Large-scale wind power integration in Nordland
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- Institutt for elkraftteknikk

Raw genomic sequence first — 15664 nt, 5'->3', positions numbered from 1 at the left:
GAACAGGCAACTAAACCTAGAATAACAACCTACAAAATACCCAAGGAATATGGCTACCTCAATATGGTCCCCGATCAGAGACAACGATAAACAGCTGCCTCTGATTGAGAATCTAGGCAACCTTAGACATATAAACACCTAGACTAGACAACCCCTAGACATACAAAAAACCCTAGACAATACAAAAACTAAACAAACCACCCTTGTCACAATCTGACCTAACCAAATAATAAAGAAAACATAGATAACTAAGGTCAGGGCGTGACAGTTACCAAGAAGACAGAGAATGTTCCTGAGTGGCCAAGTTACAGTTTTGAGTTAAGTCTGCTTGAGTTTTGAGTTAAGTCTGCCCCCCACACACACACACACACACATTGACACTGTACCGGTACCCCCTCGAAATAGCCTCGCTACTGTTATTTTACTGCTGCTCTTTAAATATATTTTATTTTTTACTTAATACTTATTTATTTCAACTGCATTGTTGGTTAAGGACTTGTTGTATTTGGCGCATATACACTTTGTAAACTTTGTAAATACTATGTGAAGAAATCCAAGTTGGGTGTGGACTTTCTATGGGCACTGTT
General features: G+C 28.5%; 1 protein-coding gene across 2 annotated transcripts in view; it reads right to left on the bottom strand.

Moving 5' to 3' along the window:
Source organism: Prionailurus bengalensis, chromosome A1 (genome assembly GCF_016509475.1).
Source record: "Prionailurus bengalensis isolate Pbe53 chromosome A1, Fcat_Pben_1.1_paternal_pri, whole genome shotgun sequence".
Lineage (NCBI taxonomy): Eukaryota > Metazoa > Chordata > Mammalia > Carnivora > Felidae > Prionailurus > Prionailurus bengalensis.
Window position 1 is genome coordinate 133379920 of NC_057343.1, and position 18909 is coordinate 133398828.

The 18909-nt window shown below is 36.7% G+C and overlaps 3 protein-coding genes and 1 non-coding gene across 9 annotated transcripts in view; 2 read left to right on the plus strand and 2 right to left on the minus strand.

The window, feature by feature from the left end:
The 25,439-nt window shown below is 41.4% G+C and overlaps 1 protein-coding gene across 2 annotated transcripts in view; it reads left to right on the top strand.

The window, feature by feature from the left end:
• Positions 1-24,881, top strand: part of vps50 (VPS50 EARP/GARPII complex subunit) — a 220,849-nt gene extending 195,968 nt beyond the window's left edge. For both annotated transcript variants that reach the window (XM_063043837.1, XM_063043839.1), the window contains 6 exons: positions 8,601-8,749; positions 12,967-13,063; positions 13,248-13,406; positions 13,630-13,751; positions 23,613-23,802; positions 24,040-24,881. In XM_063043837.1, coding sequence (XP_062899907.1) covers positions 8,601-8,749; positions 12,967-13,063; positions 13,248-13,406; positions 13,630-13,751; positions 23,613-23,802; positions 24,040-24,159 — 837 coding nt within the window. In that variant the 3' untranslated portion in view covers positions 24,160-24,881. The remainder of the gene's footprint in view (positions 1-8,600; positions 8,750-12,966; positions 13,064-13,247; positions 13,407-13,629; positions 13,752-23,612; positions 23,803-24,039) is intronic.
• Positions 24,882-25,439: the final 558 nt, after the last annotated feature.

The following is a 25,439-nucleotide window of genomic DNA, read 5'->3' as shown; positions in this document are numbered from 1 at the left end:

Nord-Norsk Vindkraft AS is planning to build two wind farms in Nordland, Norway. The wind farms are located at Sleneset and Sjonfjellet. The planned total installed power is 653 MW. An important part of the planning phase is to perform steady-state and dynamic analyses, to simulate the impacts from the wind farms on the existing power system in the area. The steady-state analysis is performed by Norsk Systemplan og Enøk AS (NORSEC). The project presented in this master thesis is part of the dynamic analysis. The overall objective for this project is to illustrate the dynamic impacts from the wind farms on the existing power system and the differences in impact depending on the various control strategies being used. The following elements are included in the assignment: - Establish a steady-state and dynamic grid model describing the power system in question. - Determine whether the wind farms are able to reach full production during different configurations without reaching an unacceptable operating state. - Examine the impact from and behaviour of transformers with load tap changers. - Illustrate the differences between different control modes in the wind farm connection point. The model used in this project is established by converting the steady-state model used in the steady-state analysis from Netbas to SIMPOW. The time in the steady-state model is set to January 2009. The steady-state model is then expanded by introducing aggregated doubly-fed induction generators for power production in the wind farms. For some of the simulations, a static VAR compensator is inserted at Bardal. The dynamic model is established by introducing a dynamic description of the components in the steady-state model. Due to lack of dynamic data, typical values are used for some of the components. The comparison between the power flows from the basic model provided by NORSEC and the initial converted SIMPOW model show small differences in reactive power flow. These differences were, however to be expected, due to changes made when converting the model from Netbas to SIMPOW but are not considered important for the conclusions to be drawn from the project. Simulations describing an increase in wind power production from 50% to 100% are performed on the dynamic model describing the grid between Salten and Tunnsjødal. The timeframe of increase varies depending of the objective for the specific case. The simulations performed on the dynamic model indicate a need for reactive power compensation between the wind farms and the connection point at Nedre Røssåga. Without reactive power compensation on the radial connection, the wind farms are not able to reach full wind power production without breaching either voltage or thermal limits. This is the case even if local compensation is added at the wind farms. With an SVC in voltage control placed at Bardal, the wind farms are able to reach full power production without violating any specified limits. The SVC maintains acceptable voltage levels within the radial. However, the amount of imported reactive power at the connection point increases during the production increase. This causes a depression in voltage in the rest of the grid. If the SVC at Bardal is set to control the reactive power flow in the connection point, simulations indicate that the amount of reactive power drawn from the main grid can be considerable reduced. This, however, results in a larger need for reactive power production within the radial. A larger reactive power production increases the voltages. Without voltage control at the wind farms or voltage regulation by load tap changers, the simulations show that the voltage at the generator terminals increases above 1.05 pu. Simulations demonstrate that tap-operations in the transformer at the connection point between the main grid and the wind farm radial increases the amount of imported reactive power. This takes place when the SVC operates in voltage control. The need for reactive power production within the radial is then reduced. The tendency is the same whether voltage control is introduced at the wind farms or not. When the SVC operates in reactive power control and no voltage control is present at the wind farms, tap-operations from the same transformer result in an increase in reactive power production within the radial. However, if voltage control is included at the wind farms, tap-operations at the connection point will decrease the reactive power production. This is because in voltage control the wind farms are consuming reactive power in order to maintain a specified terminal voltage. The results from the simulations indicate that the number of tap-operations from the transformer at the connection point is reduced when the SVC at Bardal operates in reactive power control compared to when it operates in voltage control. However, no wind models based on statistics are introduced in this project. It is therefore uncertain to what extent a similar result would be obtained under more realistic conditions. All the simulations show that when the production from the wind farms increases, the voltages in the grid outside the radial decreases. This is due to increased reactive losses. The decrease is largest when the SVC at Bardal operates in voltage control due to reactive power drawn by the radial connection. The area in the main grid with the largest decrease is located between the connection point at Nedre Røssåga and Trofors. This project is only a part of the necessary dynamic analyses that have to be carried out in the planning phase for the wind farms at Sleneset and Sjonfjellet. A natural continuation of this project could be to perform analyses in a light load situation, and analyses of the system s response to disturbances. Wind models obtained from statistical wind data should also be included in future dynamic analyses.